The fusion step in the formation of colloidal quantum dot molecules, constructed from two core/shell quantum dots, dictates the coupling strength and hence their properties and enriched functionalities compared to monomers. Herein, studying the monomer size effect on fusion and coupling, we observe a linear relation of the fusion temperature with the inverse nanocrystal radius. This trend, similar to that in nanocrystal melting, emphasizes the role of the surface energy. The suggested fusion mechanism involves intraparticle ripening where atoms diffuse to the reactive connecting neck region. Moreover, the effect of monomer size and neck filling on the degree of electronic coupling is studied by combined atomistic-pseudopotential calculations and optical measurements, uncovering strong coupling effects in small QD dimers, leading to significant optical changes. Understanding and controlling the fusion and hence coupling effect allows tailoring the optical properties of these nanoscale structures, with potential applications in photonic and quantum technologies.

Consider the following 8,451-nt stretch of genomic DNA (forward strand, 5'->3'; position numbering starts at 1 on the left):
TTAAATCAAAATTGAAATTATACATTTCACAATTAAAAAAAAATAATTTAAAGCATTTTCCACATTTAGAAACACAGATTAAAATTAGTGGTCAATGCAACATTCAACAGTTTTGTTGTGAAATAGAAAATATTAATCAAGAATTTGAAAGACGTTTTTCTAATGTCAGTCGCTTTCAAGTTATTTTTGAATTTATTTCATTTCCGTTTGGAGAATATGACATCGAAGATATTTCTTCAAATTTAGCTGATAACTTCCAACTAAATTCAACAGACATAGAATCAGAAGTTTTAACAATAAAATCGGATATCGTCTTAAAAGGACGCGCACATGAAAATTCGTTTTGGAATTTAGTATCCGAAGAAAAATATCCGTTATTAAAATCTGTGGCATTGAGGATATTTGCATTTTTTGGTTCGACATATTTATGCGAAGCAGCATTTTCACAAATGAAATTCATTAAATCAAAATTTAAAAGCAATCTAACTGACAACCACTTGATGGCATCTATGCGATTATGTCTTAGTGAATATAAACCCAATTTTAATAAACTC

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- atomistic pseudopotential calculations
- colloidal quantum dots
- electronic coupling
- quantum dot molecules
- size effect